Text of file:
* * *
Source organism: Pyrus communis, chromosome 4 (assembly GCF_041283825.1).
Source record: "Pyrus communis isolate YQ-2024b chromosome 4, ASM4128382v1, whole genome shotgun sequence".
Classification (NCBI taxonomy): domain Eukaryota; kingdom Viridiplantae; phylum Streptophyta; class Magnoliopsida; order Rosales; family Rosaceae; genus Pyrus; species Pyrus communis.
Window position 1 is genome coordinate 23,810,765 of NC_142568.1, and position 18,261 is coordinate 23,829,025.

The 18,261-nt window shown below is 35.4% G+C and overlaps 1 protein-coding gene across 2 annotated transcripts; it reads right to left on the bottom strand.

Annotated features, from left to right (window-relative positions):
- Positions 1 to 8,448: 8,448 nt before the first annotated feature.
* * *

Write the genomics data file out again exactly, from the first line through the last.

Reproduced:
Source organism: Pyrus communis, chromosome 4 (assembly GCF_041283825.1).
Source record: "Pyrus communis isolate YQ-2024b chromosome 4, ASM4128382v1, whole genome shotgun sequence".
Classification (NCBI taxonomy): domain Eukaryota; kingdom Viridiplantae; phylum Streptophyta; class Magnoliopsida; order Rosales; family Rosaceae; genus Pyrus; species Pyrus communis.
Window position 1 is genome coordinate 23,810,765 of NC_142568.1, and position 18,261 is coordinate 23,829,025.

The 18,261-nt window shown below is 35.4% G+C and overlaps 1 protein-coding gene across 2 annotated transcripts; it reads right to left on the bottom strand.

Annotated features, from left to right (window-relative positions):
- Positions 1 to 8,448: 8,448 nt before the first annotated feature.